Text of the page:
Despite a clear summer-to-winter shift in the majority of identified skeletal muscle proteins, a modest amount of intrawinter cycling in protein spot abundance also occurred (Fig. 4) as evidenced by the discrete winter state clusters defined by Random Forests (Fig. 5, D–F). This clustering pattern became more obvious when only the top known Random Forests contributors were examined (Fig. 5F, Table 3), suggesting that these protein spots reflect some aspects of reversible metabolic depression and can serve as useful biomarkers for winter stages. For example, the regulatory protein dual-specificity phosphatase 3 (DUSP3, 2051) displayed similar abundance levels in summer and warm winter (IBA and Ent) states. However, DUSP3 abundance increased during torpor, reaching a maximum from LT to LAr (2.1 times increase from Ent to LT, P = 0.002; Tables S3 and S4). Two small heat shock proteins (HSPβ1 and -β6) were also strong contributors to the Random Forests clustering (Table 3); and also showed significant intrawinter abundance changes. HSPβ1 (1863, 1878) reached its minimum in LAr, whereas HSPβ6 (2073) was lowest in LT (1.8–2.9 times decline from Ent; Tables S3 and S4).

Examination of intrawinter protein spot cycles provides clues to the nature of protein regulation during heterothermy. Significant increases in protein spot abundance during high Tb states (IBA and Ent), relative to abundance in low-Tb winter states, likely reflect protein resynthesis during these intervals following loss to catabolism during torpor. For I. tridecemlineatus skeletal muscle, examples of this protein dynamic (significantly elevated by Tukey post hoc in either Ent or IBA compared with low-Tb states and having no abundance increase before the resumption of euthermia) included: a small heat shock protein (HSPβ1 i.e., HSP27, 1863, 1878); dihydropyrimidinase-related protein 3 (832); β-tubulin (900); 70 kDa heat shock binding protein (1002); and mitofilin (657; Fig. 6C).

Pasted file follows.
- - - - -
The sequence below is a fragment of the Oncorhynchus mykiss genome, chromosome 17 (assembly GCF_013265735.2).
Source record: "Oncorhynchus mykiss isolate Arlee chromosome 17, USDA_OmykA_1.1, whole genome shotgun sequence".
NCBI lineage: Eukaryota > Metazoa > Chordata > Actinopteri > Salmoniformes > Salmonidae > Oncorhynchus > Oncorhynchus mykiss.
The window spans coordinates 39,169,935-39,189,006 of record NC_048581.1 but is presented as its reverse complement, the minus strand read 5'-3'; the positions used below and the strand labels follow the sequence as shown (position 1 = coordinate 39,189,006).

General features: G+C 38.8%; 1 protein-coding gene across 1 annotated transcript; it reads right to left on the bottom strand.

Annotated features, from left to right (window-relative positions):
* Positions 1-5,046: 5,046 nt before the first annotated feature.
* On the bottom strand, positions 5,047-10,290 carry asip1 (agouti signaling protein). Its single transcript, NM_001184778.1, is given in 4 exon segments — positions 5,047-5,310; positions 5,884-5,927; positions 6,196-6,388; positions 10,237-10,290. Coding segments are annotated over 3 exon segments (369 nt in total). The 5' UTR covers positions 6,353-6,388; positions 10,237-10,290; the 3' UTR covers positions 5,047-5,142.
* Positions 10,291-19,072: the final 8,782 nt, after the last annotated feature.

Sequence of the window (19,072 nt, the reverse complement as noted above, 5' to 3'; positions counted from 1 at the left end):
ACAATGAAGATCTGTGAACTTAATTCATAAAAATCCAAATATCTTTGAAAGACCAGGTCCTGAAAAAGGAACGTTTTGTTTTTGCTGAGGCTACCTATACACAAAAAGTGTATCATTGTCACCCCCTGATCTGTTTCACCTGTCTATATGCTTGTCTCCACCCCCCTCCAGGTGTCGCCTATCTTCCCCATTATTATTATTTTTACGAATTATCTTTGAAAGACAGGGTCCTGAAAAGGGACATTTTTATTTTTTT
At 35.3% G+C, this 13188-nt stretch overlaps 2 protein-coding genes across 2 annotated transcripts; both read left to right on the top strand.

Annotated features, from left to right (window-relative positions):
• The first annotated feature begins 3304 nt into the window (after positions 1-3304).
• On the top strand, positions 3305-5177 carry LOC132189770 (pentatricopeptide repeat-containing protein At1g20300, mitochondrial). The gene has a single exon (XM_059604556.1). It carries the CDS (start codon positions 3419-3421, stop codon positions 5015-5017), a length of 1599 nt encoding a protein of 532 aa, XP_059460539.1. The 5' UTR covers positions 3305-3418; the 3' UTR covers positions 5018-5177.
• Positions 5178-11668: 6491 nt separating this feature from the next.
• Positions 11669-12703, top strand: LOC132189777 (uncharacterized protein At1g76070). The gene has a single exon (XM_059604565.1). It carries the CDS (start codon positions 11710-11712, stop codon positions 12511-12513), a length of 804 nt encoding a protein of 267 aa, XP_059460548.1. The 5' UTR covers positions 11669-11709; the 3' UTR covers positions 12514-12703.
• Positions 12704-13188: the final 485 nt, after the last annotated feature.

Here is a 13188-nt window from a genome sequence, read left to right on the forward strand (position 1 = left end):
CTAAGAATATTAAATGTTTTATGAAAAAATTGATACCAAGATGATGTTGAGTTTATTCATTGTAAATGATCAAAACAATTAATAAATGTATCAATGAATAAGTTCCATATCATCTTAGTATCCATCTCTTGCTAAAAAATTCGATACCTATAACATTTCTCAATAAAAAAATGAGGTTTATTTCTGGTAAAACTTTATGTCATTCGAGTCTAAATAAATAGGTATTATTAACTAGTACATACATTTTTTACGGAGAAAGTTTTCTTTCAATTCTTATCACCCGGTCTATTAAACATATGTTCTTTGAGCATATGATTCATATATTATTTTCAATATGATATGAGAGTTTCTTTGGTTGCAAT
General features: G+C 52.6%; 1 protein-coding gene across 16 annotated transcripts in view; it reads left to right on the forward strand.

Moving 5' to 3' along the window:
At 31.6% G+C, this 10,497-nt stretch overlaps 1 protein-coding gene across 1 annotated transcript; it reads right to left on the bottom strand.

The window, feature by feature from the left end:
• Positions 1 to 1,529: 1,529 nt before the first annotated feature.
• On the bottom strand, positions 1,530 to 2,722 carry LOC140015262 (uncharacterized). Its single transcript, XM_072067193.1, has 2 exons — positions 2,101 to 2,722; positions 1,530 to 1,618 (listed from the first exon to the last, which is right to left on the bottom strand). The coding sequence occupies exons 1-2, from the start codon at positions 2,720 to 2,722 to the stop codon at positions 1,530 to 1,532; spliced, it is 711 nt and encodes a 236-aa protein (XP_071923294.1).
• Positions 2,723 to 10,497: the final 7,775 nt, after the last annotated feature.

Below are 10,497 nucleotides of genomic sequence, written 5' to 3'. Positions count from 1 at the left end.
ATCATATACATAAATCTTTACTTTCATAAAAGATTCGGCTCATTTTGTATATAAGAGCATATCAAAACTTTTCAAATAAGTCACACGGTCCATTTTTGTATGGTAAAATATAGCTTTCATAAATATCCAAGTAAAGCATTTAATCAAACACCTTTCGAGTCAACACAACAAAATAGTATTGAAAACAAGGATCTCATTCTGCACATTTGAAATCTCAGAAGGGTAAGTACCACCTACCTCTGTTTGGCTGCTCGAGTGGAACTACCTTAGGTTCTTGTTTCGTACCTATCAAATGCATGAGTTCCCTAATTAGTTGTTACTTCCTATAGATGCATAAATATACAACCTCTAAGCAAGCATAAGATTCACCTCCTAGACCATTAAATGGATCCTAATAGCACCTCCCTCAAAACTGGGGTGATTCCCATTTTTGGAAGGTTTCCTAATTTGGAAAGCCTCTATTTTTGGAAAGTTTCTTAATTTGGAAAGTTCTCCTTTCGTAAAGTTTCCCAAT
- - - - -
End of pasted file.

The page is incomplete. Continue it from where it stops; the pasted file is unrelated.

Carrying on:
On the other hand, a significant increase in protein spot abundance while Tb is low is unlikely to be the result of protein synthesis (67, 68). Rather, such increases may result from posttranslational modification or the release of that protein from subcellular sequestration that resulted in its segregation into the insoluble fraction of the homogenate. Protein spots that undergo significant abundance elevations while Tb is low (as revealed by Tukey pairwise significance between torpid or arousing states-ET, LT, Ar, or LAr, and relatively high-Tb states-Ent or IBA) were identified as: small HSPβ6 (2073, 2084); dual-specificity protein phosphatase 3 (2051); fatty acid binding protein (2257, 2293; Fig. 6D); peroxiredoxin 1 (1888); tubulin folding cofactor A (2194); and ubiquitin (2386).